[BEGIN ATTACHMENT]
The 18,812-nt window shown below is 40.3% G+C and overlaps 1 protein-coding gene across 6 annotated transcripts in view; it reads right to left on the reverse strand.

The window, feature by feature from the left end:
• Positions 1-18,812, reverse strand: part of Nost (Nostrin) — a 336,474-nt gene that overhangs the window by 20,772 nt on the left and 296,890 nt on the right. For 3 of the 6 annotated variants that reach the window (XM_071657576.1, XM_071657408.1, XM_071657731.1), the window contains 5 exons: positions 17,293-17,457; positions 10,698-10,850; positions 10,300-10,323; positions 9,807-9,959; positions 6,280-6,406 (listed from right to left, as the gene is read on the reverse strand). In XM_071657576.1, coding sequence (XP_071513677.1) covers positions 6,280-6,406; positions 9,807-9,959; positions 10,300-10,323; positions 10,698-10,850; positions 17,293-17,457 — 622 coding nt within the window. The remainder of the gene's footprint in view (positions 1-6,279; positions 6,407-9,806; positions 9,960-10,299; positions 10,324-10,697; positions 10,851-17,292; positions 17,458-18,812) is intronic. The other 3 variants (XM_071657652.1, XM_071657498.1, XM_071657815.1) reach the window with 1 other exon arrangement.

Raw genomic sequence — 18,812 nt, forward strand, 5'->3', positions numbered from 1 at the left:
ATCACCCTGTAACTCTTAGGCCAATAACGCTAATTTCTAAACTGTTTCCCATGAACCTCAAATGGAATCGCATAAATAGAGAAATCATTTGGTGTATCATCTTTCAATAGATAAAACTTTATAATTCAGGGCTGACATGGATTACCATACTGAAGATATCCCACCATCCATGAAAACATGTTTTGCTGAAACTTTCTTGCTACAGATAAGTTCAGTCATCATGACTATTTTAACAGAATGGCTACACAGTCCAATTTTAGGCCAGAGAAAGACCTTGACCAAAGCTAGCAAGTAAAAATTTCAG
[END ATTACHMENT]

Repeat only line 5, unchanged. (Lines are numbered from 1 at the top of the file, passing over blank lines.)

ATCACCCTGTAACTCTTAGGCCAATAACGCTAATTTCTAAACTGTTTCCCATGAACCTCAAATGGAATCGCATAAATAGAGAAATCATTTGGTGTATCATCTTTCAATAGATAAAACTTTATAATTCAGGGCTGACATGGATTACCATACTGAAGATATCCCACCATCCATGAAAACATGTTTTGCTGAAACTTTCTTGCTACAGATAAGTTCAGTCATCATGACTATTTTAACAGAATGGCTACACAGTCCAATTTTAGGCCAGAGAAAGACCTTGACCAAAGCTAGCAAGTAAAAATTTCAG